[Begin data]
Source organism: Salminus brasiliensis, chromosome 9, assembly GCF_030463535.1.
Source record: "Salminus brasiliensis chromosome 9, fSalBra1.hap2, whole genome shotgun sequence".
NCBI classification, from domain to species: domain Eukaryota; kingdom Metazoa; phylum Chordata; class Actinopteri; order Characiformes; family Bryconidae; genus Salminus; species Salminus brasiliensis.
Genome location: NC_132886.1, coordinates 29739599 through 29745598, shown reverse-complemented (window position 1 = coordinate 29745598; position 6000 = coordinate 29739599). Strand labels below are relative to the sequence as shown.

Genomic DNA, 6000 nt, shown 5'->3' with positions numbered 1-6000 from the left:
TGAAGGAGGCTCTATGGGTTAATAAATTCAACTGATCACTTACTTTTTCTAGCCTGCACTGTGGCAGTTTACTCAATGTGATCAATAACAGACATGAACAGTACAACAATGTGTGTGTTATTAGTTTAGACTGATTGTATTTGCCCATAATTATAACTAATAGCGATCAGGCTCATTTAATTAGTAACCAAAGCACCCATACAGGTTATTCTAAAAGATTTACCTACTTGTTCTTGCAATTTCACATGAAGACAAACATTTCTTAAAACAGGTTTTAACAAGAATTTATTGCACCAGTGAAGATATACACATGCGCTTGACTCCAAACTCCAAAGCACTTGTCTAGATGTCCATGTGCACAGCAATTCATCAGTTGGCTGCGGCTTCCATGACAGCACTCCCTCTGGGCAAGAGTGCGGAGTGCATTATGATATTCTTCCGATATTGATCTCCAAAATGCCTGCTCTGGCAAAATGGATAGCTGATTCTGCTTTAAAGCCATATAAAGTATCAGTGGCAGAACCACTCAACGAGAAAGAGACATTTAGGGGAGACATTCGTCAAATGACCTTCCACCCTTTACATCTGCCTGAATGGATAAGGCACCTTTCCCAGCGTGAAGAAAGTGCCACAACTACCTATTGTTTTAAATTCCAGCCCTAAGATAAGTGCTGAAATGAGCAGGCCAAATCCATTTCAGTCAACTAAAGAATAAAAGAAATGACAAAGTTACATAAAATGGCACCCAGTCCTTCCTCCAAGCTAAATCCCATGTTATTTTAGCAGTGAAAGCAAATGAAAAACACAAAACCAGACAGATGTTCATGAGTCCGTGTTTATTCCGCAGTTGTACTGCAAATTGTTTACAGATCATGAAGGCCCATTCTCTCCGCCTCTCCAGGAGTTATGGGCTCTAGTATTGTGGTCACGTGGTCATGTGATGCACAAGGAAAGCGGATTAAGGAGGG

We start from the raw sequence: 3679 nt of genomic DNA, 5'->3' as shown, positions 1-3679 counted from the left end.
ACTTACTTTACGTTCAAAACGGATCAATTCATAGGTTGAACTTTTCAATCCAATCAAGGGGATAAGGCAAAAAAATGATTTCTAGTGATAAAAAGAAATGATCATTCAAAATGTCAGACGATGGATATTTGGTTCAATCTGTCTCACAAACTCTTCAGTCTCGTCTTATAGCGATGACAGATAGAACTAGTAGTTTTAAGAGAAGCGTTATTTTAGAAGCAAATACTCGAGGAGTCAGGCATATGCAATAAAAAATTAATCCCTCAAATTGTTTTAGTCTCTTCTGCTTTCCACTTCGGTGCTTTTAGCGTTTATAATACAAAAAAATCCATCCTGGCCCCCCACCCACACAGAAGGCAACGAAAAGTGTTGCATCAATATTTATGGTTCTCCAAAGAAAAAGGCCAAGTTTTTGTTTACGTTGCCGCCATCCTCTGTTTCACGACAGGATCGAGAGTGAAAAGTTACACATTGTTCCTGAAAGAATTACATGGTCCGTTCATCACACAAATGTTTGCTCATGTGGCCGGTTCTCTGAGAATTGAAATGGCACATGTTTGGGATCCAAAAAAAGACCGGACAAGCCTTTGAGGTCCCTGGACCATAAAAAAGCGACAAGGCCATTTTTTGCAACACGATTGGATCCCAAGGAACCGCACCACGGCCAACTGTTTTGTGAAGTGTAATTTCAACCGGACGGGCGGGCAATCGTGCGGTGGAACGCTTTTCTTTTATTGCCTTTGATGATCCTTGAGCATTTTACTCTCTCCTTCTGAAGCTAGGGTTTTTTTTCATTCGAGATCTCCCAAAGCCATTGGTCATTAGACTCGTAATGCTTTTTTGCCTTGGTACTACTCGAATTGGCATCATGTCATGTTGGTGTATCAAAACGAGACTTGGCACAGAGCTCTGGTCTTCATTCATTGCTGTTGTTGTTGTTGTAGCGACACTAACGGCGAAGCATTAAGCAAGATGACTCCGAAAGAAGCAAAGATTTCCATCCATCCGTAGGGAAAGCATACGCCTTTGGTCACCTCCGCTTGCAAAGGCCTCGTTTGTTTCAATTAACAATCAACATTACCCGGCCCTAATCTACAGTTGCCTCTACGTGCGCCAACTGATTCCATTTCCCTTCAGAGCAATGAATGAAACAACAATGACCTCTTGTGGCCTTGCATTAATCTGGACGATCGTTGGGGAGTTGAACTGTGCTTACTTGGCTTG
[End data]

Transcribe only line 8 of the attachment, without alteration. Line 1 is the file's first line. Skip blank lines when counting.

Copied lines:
ACTTACTTTACGTTCAAAACGGATCAATTCATAGGTTGAACTTTTCAATCCAATCAAGGGGATAAGGCAAAAAAATGATTTCTAGTGATAAAAAGAAATGATCATTCAAAATGTCAGACGATGGATATTTGGTTCAATCTGTCTCACAAACTCTTCAGTCTCGTCTTATAGCGATGACAGATAGAACTAGTAGTTTTAAGAGAAGCGTTATTTTAGAAGCAAATACTCGAGGAGTCAGGCATATGCAATAAAAAATTAATCCCTCAAATTGTTTTAGTCTCTTCTGCTTTCCACTTCGGTGCTTTTAGCGTTTATAATACAAAAAAATCCATCCTGGCCCCCCACCCACACAGAAGGCAACGAAAAGTGTTGCATCAATATTTATGGTTCTCCAAAGAAAAAGGCCAAGTTTTTGTTTACGTTGCCGCCATCCTCTGTTTCACGACAGGATCGAGAGTGAAAAGTTACACATTGTTCCTGAAAGAATTACATGGTCCGTTCATCACACAAATGTTTGCTCATGTGGCCGGTTCTCTGAGAATTGAAATGGCACATGTTTGGGATCCAAAAAAAGACCGGACAAGCCTTTGAGGTCCCTGGACCATAAAAAAGCGACAAGGCCATTTTTTGCAACACGATTGGATCCCAAGGAACCGCACCACGGCCAACTGTTTTGTGAAGTGTAATTTCAACCGGACGGGCGGGCAATCGTGCGGTGGAACGCTTTTCTTTTATTGCCTTTGATGATCCTTGAGCATTTTACTCTCTCCTTCTGAAGCTAGGGTTTTTTTTCATTCGAGATCTCCCAAAGCCATTGGTCATTAGACTCGTAATGCTTTTTTGCCTTGGTACTACTCGAATTGGCATCATGTCATGTTGGTGTATCAAAACGAGACTTGGCACAGAGCTCTGGTCTTCATTCATTGCTGTTGTTGTTGTTGTAGCGACACTAACGGCGAAGCATTAAGCAAGATGACTCCGAAAGAAGCAAAGATTTCCATCCATCCGTAGGGAAAGCATACGCCTTTGGTCACCTCCGCTTGCAAAGGCCTCGTTTGTTTCAATTAACAATCAACATTACCCGGCCCTAATCTACAGTTGCCTCTACGTGCGCCAACTGATTCCATTTCCCTTCAGAGCAATGAATGAAACAACAATGACCTCTTGTGGCCTTGCATTAATCTGGACGATCGTTGGGGAGTTGAACTGTGCTTACTTGGCTTG